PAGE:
This article was first published on May 13, 2020.
The impact of Coronavirus (COVID-19) on the Australian small and medium enterprises (SME) insurance industry is already being felt. According to Insurance News, an estimated reduction of approximately 30-40 percent in new business enquiries, 10 percent in renewals, and an increase in policy cancellations by up to 50 percent has already taken place.
This is unsurprising as SMEs face an extended period of subdued cash flows, and will be looking to right size their coverage in-line with the new operating reality (for example, shop owners needing less liability insurance). The lucky few that have been able to pivot their businesses online are faced with new risks, such as greater cyber risk associated with online payments that have been hastily setup.
While there remains a period of uncertainty and the exact impact unknown, the responses from carriers and brokers to date (premium deferrals, refund of unused premiums) are prudent. Our belief is that carriers and brokers should be prepared for the recovery, and pre-empt possible permanent changes in SME insurance needs.
SMEs that can will be digitizing their business practices to limit the impact of the virus (for example, fitness instructors streaming classes, restaurants taking advantage of food delivery, and pharmacies digitizing their orders). These SMEs are likely to adopt the new ways of working into other aspects of their business, such as administration. As a result, there is a high likelihood that customers will emerge from the pandemic demanding a better insurance experience. We see this happening primarily on two fronts:
Greater availability of digital channel to complement existing face-to-face channels: Not only for lower order administrative tasks, such as amending cover limits, but potentially also higher value tasks such as taking up new insurance covers.
Greater product personalisation and flexibility: Savvier policyholders are likely to seek greater alignment of their coverage to their business. The nature of this will vary for different types of cover. For example, reducing public liability as greater sales volumes shifts from physical stores to online, which could also be done dynamically. Whereas, trade credit will be less dynamic but more predictable in-line with seasonality of business volumes.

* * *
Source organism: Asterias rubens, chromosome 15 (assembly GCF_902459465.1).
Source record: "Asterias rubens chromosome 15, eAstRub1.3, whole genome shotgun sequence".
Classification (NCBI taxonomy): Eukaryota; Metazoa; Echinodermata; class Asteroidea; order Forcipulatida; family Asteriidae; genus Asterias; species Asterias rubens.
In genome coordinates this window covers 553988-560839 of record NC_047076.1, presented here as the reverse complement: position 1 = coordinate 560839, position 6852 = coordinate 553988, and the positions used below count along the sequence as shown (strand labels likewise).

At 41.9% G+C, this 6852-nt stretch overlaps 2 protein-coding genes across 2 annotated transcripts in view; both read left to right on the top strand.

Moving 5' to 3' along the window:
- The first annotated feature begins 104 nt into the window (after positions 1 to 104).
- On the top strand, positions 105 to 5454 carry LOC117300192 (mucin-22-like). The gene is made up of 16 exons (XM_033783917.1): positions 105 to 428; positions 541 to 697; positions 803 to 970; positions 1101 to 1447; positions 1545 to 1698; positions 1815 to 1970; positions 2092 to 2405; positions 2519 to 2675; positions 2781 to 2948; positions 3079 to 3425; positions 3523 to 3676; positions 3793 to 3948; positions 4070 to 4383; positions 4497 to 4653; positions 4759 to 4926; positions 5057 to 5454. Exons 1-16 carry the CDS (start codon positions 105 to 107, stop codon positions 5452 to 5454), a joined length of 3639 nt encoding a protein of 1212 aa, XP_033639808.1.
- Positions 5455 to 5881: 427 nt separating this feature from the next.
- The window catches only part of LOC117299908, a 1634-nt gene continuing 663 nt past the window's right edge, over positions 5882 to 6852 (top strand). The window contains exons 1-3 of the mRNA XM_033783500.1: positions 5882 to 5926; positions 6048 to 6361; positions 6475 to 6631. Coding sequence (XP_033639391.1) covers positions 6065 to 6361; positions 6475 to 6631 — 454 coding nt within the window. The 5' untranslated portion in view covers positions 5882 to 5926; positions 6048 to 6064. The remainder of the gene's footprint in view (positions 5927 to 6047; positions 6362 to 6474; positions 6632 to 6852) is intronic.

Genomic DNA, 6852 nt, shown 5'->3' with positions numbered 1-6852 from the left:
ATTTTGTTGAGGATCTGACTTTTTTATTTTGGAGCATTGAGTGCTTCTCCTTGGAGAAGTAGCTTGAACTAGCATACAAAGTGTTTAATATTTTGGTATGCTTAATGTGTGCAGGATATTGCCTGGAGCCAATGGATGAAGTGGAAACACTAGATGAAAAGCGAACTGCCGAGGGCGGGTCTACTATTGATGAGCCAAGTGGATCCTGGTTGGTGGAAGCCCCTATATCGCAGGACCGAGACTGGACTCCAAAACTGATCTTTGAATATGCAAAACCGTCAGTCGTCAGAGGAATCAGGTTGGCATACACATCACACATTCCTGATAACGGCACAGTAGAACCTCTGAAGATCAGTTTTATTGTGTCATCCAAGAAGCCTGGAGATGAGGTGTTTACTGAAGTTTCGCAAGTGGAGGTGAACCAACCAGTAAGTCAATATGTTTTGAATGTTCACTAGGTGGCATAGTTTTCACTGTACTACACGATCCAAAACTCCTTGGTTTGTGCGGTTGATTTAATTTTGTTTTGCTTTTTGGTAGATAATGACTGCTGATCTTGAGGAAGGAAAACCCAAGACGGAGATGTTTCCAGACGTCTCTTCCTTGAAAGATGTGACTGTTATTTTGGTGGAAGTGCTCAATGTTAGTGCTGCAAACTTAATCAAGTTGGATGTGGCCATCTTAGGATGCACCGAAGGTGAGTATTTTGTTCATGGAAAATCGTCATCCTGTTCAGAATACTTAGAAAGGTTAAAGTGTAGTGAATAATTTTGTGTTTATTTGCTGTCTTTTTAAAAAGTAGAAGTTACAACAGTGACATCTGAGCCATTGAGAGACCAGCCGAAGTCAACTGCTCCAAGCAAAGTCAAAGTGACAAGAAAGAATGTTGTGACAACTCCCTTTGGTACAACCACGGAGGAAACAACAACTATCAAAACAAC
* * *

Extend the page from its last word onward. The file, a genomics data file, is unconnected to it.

These are not new challenges to the industry, with carriers across the globe regularly grappling with the need to digitize and modernize their business practices, but often choosing to stay the course due to prioritization of other initiatives. Large broker platforms are already deep into a digital arms race, ramping up investments in digital to broaden their offerings to enable network growth.
But as the COVID-19 haze lifts and the full economic impact is felt (brokers are expecting reduction in top line revenue by as much as 20 percent1), we believe carriers and brokers will have no choice but to keep pace with shift in customer behaviors, while optimizing their businesses. This is likely to happen on two fronts. First, digitizing their business and operating models to be more resilient in downturns; and second, ensuring they have flexible propositions (product and service) to more seamlessly respond to customers’ changing needs.
We propose a series of levers on both fronts for brokers and carriers, some of which will require greater collaboration between both.
1 Macquarie bank analyst research, April 2020
Although the impact of the pandemic is yet to be known, it is likely to usher in a new set of behaviors from SMEs that will mean a shift in how they consume insurance going forward. The winning formula to respond may necessitate greater collaboration between carriers and brokers, built on shared understanding of customers and working together to test and learn new insurance solutions.